How to Spot a Fake Check
Fake check scams are on the rise. According to the Federal Trade Commission, complaints about fake check scams have risen 65% since 2015. Not only are these scams becoming more common, but also they tend to deal a bigger financial blow to victims. The median loss per victim is $2,000—which is higher than any of the other most-common scams reported to the FTC.
With fake check scams, individuals receive a check and are instructed to deposit it and forward a portion of the funds to someone else before the bank discovers the check is fake. This leaves the consumer responsible for the money withdrawn and can lead to your bank account being frozen or in some cases, facing criminal charges.
How fake check scams work
Fake check scams come in many shapes and forms.However, these are the most common ways scammers offer fake checks as payment use:
- Agreeing to pay you to work from home
- Buying something you’ve listed for sale online
- Giving you an “advance” on a prize or sweepstakes you’ve “won”
- Giving you a payment for transferring money to hold in your bank account
- Being offered a government grant or scholarship via check that includes additional funds for taxes
Fake check scams happen most often by mail or email. These scammers will send you a check or money order for more than the amount owed to you. Then they will instruct you to send the excess funds back to them as soon as possible, usually via wire transfer. After the money has been sent, victims find out that the check was fake and are on the hook for any money they lost.
[ Find Out: How to Avoid Payment App Scams and Fraud ]
How to tell if a check is fake
If someone sends you a check to deposit, look for these signs that the check is fake:
- Bank logo: Fake checks will sometimes be missing a bank logo, or, if they have one, it may appear faded or splotchy if it was copied.
- Bank address: If there is no street address, only a P.O. box or an incorrect zip code, this could indicate the check is fake. Contact the bank that issued the check to verify the address and information.
- Paper: The paper stock used for authentic checks is often thicker than average paper.
- Edges: Most real checks have one perforated (rough) edge. Checks with every edge smooth may have been printed as fakes.
- Check number: Look to see if there is a check number in the upper right corner. Also, make sure the number in the corner matches the number in the MICR line (located at the bottom of the check). If the number doesn’t match, you have a counterfeit check.
- Routing number: Look at the MICR line—the routing number is typically the first nine digits of this and identifies which bank issued the check. If your check is missing a routing number or has a routing number that isn’t nine digits, the check is a fake.
- MICR line: The line of numbers at the bottom of a check (made up of the routing number and account number) is in a specific font. The font, MICR (magnetic ink character recognition) can only be read by a special machine. Fake MICR numbers look different, and are usually shiny.
- Signature: If the signature has stains, looks splotchy or appears to be printed onto the check, this could be a sign that it was printed or scanned.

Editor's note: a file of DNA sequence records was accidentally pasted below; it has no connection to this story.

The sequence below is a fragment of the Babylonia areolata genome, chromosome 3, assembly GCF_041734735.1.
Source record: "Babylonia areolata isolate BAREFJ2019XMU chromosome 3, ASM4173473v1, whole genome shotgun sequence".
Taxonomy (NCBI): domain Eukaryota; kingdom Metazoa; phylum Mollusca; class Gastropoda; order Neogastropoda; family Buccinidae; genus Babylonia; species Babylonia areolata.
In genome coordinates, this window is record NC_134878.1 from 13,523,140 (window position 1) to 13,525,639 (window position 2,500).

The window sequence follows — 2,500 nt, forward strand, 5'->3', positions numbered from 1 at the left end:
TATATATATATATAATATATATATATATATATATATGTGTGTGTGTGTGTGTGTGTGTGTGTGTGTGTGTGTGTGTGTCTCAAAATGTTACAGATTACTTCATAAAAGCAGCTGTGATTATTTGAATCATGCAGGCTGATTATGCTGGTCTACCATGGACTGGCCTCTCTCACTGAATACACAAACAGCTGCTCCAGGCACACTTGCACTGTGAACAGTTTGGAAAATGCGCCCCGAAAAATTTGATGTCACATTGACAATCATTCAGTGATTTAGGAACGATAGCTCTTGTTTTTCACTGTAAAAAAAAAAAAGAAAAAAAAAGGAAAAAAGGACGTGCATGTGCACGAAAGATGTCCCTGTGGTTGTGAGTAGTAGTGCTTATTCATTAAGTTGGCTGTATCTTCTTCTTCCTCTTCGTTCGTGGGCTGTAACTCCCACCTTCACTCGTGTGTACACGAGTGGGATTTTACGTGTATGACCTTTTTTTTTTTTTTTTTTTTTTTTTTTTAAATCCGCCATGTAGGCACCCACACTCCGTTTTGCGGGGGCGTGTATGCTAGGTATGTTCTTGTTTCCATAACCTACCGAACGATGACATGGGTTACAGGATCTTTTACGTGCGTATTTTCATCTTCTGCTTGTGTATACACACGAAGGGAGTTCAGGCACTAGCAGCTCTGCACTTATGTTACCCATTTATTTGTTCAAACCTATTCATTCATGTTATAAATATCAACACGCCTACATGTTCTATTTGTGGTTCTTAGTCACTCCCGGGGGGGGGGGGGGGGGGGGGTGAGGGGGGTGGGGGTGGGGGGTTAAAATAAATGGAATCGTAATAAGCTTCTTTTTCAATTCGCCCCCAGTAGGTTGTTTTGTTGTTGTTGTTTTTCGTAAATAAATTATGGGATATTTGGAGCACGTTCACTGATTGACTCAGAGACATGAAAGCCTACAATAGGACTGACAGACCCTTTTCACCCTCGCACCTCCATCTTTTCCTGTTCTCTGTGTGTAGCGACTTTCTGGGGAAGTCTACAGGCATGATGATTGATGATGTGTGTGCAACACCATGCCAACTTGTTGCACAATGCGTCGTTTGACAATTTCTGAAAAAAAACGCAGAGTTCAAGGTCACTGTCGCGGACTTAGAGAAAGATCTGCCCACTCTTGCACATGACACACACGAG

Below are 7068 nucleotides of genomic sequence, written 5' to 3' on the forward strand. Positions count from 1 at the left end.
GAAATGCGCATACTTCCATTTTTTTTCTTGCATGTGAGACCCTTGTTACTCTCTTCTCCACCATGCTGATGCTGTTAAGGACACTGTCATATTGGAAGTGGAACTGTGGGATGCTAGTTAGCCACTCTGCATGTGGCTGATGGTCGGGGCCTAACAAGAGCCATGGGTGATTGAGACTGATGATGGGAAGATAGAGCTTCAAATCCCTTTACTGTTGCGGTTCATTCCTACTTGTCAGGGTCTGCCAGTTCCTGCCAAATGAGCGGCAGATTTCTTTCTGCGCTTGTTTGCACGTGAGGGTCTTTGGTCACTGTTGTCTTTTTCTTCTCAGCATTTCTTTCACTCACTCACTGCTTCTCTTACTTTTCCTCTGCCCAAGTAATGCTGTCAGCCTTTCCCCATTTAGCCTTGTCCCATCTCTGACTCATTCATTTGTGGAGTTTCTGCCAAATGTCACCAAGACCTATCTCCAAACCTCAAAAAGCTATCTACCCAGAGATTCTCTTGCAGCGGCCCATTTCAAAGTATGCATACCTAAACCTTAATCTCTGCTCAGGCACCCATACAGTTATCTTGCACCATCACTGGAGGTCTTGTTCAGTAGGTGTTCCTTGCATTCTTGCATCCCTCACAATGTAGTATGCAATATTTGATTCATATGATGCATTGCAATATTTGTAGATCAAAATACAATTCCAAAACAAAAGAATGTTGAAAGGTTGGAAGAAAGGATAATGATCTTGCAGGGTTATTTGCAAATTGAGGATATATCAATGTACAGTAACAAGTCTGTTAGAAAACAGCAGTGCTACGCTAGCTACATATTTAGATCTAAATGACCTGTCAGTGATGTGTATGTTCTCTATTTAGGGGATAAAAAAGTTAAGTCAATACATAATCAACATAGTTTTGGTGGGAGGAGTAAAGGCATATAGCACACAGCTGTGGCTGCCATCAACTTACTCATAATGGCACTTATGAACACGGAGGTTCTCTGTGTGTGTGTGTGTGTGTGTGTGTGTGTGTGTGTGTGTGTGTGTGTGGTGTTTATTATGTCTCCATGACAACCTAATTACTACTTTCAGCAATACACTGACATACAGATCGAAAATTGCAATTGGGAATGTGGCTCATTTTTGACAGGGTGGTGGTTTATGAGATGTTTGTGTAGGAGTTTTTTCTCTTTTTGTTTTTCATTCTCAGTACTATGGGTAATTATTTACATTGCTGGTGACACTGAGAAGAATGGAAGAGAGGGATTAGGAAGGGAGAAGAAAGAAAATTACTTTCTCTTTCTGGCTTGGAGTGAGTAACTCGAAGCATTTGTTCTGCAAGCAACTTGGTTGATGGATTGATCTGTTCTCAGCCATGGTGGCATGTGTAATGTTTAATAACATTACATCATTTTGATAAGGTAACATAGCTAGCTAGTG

- Other Irregularities: Look over your check and make sure there are no other unusual features. Check that the amount of the check matches the spelled out amount, and look for any spelling errors. Also, look to see if there are any areas that appear to have been erased or altered- this could mean the check you have is a fake.
It is also important to remember that there is no legitimate reason for someone to pay you by check and request you to return a portion of the funds through a wire transfer. If a stranger is paying you for something, ask for a cashier's check for the specific amount from a local bank.
[ Read: Watch Out for Check Washing Scams ]
If you become a victim
If you think you’ve been targeted by a fake check scam, report it to the following agencies:
- The Internal Revenue Service Identity Protection Unit (800) 908-4490
- The Internet Crime Complaint Center
- The U.S. Postal Inspections Service (if the check arrived by mail)
- The Federal Trade Commission
- BBB Scam Tracker
In addition to these agencies, you’ll also want to report the scam to your bank and local police. If recovering the funds is an option, having a police report may help with future claims.
After reporting the scam, you should do the following: :
- Lock or close any accounts that may have been compromised.
- Consider freezing your credit to prevent new unauthorized accounts from being opened in your name
- Keep detailed notes of important information such as the date of the scam, names of individuals involved, amount of money, etc.
- Keep a close eye on your credit and financial account statements so you can notify your financial institutions if you see anything is amiss. Better yet, sign up for a service such as Carefull that will monitor your accounts, credit and identity for you and alert you to any unusual activity and signs of fraud.
[ Keep Reading: 10 Signs You’re a Victim of Fraud or Identity Theft ]
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